In order to increase stakeholder uptake of patient reported outcome measures and other forms of phenotyping that involve collection of various measurements, new technology is required to increase efficiency while reducing patient survey/measurement burn out.
Research question:How can technology improve measurement of outcome phenotypes? Phenotypes are clinically-relevant classifications of various important health outcomes or disease states. Examples of phenotypes include developing of a second primary cancer, quality of life, vital status (i.e., being alive versus dead), and hearing loss.
Summary:Each pilot project is a separate project that follows a standardized implementation science framework, the CIHR Knowledge-to-Action framework that guides systematic collection of the processes of implementation. The phenotype data being collected is being used and analyzed for scientific purposes, but the implementation strategies are also being studied, to help with future roll-out and implementation in other institutions.
Representative past, current, and future projects include:
(1) Adaptation of a University Health Network inhouse-developed electronic smoking cessation tool (CEASE tool, PIs Meredith Giuliani and Jennifer Jones) for lung cancer screening, and expansion into other University of Toronto-affiliated institutions.
(2) Pilot implementation of the mobile phone-based ASyMs Self-Management platform (with PI Doris Howell) in breast, colorectal, and lymphoma clinics
(3) Pilot implementation of a commercially available remote symptom reporting tool (Lifeguard Rx) in lung and sarcoma clinics
(4) Pilot implementation of point-of-care routine hearing tests using tablet technology and noise-cancelling headphones for patients receiving high dose cisplatin (head and neck and lung cancer), in collaboration with Shoebox Audiometry, Inc.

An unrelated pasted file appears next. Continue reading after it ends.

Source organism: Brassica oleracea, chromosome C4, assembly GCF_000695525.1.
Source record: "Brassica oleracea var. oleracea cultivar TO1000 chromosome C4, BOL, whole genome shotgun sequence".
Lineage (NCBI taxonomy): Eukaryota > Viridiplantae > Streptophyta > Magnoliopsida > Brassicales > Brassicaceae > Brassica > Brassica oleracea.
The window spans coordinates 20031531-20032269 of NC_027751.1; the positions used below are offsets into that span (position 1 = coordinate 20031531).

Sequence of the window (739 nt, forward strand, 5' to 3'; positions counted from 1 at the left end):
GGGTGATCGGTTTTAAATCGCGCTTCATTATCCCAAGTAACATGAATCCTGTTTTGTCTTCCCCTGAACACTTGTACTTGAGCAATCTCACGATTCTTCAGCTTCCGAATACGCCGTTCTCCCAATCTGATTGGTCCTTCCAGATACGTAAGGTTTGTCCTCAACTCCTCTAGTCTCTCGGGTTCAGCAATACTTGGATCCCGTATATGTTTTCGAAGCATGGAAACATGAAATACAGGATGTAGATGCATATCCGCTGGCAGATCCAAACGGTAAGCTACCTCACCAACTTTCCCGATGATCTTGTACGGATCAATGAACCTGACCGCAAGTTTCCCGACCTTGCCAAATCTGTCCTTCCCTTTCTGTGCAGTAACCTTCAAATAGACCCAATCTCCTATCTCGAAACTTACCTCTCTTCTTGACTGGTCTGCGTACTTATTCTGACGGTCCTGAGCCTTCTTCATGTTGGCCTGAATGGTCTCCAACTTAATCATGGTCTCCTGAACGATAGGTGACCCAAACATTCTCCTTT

(5) Pilot implementation of the OCEANS electronic platform for combined pre-screening for COPD, lung cancer, and smoking cessation coupled with rapid, semi-automated referral for appropriate formal screening/management.
(6) Adaptation of electronic CEASE to include second-hand exposure.
(7) Development and pilot implementation of an electroniv esophageal cancer intake demographic and epidemiologic questionnaire routine in clinic using tablet technology.
(8) Development and prospective evaluation of a branching logic, electronic-screening survey, CAPLET, a cancer ambulatory patient physical function longitudinal evaluation tool for routine clinical practice.
(9) Development and evaluation of electronic screening dysphagia tools for observational studies and routine care in cancer patients.
(10) Validation of a one-page patient-reported Charlson comorbidity index questionnaire for upper aerodigestive tract cancer patients with an electronic-enabled version.
(11) Point-of-care evaluation of breath (see Breathomics for details)
(1) To systematically document the processes for piloting and implementing new technology into clinical practice.
(2) Using objective criteria, to determine whether the pilot implementation is deemed a success or failure, followed by an analysis of the reasons behind each determination.
(3) To utilize the data collected from these pilots to answer important research and clinical questions, thus demonstrating the value of the collected data.
Funding Sources:Cancer Care Ontario and Ontario Institute for Cancer Research, Department of Medicine and Division of Medical Oncology, University of Toronto through its Comprehensive Research Experiment for Medical Students (CREMS) program, and the GDipHR (Graduate Diploma for Health Research) program.